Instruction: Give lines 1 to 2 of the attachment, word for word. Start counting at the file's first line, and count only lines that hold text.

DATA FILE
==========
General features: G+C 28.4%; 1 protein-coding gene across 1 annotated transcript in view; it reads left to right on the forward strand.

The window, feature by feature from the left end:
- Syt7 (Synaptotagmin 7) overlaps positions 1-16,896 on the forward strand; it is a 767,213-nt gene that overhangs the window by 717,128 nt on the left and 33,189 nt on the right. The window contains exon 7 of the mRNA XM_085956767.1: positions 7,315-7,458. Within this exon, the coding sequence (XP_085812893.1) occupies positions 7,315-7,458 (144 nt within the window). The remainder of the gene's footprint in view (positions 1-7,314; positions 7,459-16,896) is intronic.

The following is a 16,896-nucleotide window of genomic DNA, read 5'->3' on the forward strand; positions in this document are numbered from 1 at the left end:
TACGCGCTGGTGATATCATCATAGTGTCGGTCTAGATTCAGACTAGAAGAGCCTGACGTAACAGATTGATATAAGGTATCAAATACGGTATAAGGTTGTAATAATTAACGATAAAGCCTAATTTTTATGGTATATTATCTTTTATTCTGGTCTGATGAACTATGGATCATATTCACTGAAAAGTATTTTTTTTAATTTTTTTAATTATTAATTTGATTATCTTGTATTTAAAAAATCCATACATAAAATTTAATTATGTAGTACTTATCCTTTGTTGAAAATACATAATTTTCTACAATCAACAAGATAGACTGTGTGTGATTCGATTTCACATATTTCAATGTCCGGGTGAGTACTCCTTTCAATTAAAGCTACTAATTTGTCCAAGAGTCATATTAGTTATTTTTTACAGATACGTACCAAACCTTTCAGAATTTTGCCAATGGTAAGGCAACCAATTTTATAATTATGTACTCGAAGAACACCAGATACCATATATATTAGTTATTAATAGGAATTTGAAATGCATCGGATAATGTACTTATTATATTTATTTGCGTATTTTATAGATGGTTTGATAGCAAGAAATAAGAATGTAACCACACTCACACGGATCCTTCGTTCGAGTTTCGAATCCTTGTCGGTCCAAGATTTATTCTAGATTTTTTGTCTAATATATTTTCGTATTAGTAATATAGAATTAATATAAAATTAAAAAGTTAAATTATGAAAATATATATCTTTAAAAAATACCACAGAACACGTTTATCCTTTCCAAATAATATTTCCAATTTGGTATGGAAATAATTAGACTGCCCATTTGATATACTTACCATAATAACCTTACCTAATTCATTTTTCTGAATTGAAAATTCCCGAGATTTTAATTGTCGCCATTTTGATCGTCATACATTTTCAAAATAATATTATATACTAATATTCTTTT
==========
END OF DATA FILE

General features: G+C 28.4%; 1 protein-coding gene across 1 annotated transcript in view; it reads left to right on the forward strand.

The window, feature by feature from the left end: